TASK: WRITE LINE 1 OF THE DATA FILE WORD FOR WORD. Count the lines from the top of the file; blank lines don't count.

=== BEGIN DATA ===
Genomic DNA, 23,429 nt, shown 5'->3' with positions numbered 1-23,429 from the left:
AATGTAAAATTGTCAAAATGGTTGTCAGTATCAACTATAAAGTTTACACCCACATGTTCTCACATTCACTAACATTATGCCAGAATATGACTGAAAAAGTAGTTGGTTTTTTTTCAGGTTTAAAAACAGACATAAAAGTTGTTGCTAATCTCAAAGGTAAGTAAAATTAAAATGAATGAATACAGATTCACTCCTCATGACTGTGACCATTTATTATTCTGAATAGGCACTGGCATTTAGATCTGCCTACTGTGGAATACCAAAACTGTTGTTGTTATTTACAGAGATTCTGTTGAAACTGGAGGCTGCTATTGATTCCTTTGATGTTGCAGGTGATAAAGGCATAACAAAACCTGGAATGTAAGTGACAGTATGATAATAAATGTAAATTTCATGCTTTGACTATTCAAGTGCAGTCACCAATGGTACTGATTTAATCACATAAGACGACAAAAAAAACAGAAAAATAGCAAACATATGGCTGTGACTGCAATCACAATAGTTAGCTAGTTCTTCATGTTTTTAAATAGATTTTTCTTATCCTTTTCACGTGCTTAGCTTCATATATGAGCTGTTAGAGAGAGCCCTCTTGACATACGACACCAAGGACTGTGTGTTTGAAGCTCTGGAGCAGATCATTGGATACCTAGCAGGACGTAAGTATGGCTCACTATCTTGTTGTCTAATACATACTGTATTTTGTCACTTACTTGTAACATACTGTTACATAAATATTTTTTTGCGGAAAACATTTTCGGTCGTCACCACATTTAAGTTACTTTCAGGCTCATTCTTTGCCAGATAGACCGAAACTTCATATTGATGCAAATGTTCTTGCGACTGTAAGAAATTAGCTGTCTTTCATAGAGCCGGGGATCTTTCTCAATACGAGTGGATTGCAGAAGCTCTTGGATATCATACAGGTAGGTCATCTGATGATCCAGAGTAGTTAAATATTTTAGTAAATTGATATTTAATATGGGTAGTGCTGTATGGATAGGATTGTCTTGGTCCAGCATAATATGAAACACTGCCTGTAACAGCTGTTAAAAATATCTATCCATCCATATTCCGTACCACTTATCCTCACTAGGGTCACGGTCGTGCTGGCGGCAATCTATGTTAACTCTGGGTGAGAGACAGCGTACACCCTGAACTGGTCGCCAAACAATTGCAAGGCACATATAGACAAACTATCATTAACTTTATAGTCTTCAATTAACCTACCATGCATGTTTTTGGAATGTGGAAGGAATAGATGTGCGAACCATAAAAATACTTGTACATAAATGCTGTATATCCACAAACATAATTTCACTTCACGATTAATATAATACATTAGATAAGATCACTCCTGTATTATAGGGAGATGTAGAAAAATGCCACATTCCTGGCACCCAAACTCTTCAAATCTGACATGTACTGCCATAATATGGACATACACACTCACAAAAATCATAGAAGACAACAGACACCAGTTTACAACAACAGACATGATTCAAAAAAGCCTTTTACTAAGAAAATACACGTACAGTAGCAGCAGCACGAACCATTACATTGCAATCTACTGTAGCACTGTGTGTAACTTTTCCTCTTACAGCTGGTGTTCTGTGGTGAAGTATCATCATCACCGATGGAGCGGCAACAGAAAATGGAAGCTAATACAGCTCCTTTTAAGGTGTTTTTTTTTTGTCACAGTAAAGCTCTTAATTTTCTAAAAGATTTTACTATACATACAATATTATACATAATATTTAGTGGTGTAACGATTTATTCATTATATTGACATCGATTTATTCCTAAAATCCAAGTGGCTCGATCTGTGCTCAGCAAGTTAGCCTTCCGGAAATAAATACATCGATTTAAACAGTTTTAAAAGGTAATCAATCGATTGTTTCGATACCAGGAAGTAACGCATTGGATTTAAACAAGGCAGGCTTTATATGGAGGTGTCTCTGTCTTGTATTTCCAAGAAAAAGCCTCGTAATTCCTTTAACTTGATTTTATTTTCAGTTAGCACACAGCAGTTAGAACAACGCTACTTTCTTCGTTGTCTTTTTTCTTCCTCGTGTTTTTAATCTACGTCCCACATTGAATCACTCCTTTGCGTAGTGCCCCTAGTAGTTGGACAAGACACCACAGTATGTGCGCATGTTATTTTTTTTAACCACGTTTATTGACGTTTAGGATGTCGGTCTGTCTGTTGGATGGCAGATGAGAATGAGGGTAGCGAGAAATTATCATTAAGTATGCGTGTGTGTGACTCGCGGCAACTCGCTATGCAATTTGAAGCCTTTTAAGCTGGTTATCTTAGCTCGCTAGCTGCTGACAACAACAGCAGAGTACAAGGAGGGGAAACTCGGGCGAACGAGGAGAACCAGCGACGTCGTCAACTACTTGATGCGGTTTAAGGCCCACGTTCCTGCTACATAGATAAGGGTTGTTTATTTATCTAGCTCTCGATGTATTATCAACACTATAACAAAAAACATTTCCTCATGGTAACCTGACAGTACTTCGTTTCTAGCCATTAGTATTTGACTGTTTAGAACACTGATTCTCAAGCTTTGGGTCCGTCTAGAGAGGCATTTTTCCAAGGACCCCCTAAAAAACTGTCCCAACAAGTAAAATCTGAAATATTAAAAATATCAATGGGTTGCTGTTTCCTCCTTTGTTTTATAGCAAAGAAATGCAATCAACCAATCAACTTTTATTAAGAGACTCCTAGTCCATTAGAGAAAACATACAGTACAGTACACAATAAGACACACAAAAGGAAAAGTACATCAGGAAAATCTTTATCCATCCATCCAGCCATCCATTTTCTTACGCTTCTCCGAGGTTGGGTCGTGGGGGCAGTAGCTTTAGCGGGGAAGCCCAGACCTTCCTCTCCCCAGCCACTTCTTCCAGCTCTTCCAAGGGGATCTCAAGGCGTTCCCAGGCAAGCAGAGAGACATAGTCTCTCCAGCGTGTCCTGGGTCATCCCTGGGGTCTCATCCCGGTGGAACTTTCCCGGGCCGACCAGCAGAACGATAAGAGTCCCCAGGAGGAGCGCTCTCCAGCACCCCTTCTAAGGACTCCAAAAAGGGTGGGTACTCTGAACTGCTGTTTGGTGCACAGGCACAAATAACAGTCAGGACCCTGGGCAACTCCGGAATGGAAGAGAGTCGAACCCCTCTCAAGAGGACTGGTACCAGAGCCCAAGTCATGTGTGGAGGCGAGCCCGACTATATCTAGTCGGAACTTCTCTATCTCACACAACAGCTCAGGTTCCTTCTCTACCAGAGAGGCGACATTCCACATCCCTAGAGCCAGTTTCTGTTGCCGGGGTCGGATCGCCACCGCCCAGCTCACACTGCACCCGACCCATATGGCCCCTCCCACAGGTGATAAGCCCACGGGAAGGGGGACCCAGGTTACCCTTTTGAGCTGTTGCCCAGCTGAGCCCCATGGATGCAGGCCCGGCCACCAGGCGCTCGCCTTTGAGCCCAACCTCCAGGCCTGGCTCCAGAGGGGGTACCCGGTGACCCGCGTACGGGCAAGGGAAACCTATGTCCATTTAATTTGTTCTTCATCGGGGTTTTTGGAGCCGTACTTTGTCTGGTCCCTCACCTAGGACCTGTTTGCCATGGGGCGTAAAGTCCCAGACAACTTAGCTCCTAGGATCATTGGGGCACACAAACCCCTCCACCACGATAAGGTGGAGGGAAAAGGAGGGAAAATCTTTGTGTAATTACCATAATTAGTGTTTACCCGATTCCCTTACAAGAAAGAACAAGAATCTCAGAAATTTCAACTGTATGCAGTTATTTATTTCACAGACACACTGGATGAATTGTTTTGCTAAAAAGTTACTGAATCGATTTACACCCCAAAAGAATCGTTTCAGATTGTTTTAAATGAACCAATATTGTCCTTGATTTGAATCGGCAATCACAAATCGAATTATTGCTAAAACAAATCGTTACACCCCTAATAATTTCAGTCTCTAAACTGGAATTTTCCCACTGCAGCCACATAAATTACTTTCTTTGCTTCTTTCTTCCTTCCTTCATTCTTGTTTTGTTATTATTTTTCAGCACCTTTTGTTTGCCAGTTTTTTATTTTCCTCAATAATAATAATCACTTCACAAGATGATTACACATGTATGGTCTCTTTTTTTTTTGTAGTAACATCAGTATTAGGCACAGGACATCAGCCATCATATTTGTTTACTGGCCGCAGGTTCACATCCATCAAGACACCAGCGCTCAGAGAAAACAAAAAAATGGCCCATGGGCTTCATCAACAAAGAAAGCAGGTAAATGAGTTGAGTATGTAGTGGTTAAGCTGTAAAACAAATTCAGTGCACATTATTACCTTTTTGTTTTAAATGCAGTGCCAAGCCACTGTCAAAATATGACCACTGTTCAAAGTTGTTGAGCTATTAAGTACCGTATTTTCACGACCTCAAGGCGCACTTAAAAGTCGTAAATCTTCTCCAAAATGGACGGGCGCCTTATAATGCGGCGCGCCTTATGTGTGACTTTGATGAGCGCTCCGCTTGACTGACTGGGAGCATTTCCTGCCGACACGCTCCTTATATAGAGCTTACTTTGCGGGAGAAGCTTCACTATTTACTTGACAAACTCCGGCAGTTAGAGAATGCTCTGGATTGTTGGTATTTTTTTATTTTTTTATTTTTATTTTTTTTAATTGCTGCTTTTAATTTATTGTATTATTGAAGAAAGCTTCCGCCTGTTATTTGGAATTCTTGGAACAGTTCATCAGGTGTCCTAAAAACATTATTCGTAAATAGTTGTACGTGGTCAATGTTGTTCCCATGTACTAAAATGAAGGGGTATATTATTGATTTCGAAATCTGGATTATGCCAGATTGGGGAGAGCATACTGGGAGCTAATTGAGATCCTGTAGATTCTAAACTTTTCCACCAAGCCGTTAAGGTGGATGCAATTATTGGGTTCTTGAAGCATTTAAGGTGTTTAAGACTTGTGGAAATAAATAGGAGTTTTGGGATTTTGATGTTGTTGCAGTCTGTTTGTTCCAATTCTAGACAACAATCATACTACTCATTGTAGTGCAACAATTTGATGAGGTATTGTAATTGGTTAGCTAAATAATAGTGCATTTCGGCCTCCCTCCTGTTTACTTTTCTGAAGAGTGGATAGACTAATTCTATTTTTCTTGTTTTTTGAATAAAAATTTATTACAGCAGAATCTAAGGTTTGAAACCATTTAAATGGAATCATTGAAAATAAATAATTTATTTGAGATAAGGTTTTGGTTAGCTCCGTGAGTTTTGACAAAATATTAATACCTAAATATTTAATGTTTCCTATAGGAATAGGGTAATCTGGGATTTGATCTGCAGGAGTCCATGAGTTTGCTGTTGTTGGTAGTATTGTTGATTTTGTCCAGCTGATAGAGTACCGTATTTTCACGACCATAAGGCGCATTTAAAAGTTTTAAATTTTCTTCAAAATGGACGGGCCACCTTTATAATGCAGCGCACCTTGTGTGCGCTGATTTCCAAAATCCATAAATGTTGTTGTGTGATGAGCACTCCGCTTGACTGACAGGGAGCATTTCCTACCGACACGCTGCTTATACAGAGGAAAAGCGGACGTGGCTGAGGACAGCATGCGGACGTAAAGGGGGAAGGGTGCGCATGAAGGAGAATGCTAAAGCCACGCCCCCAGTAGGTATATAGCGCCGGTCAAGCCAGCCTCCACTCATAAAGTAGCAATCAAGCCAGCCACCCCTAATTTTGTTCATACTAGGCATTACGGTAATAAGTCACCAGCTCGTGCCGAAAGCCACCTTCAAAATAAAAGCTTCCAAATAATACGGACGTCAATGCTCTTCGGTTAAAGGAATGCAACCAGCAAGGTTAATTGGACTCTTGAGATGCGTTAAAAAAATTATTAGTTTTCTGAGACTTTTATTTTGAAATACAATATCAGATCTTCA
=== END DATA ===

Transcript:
Genomic DNA, 23,429 nt, shown 5'->3' with positions numbered 1-23,429 from the left: